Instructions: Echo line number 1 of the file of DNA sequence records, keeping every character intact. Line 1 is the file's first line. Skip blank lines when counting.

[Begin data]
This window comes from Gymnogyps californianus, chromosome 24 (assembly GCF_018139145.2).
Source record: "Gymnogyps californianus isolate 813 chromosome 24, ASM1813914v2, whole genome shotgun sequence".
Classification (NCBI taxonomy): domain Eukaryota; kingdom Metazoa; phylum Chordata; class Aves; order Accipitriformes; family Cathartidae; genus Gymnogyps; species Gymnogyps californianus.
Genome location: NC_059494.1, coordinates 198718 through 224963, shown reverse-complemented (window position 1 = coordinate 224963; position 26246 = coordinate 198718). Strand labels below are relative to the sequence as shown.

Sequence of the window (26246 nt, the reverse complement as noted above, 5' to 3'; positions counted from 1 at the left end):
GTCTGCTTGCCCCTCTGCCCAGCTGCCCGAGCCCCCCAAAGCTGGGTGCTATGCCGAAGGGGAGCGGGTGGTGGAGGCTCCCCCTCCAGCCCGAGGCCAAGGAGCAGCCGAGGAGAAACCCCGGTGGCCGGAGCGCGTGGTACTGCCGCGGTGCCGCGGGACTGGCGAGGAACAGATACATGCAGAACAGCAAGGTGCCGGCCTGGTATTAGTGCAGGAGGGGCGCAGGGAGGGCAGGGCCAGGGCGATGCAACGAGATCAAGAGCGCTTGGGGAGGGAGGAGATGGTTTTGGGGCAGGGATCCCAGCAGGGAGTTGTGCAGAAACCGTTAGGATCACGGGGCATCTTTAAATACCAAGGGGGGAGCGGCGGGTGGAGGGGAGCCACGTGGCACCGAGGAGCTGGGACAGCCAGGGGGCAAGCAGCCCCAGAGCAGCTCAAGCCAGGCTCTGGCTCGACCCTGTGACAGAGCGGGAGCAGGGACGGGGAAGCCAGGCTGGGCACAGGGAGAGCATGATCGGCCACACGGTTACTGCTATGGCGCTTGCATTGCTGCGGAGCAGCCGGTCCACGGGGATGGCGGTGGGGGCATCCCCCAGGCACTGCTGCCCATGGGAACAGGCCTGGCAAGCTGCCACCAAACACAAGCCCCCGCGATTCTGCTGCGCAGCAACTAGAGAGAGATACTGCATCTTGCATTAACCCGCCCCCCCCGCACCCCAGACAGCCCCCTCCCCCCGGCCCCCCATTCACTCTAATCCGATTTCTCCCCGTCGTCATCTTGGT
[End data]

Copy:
This window comes from Gymnogyps californianus, chromosome 24 (assembly GCF_018139145.2).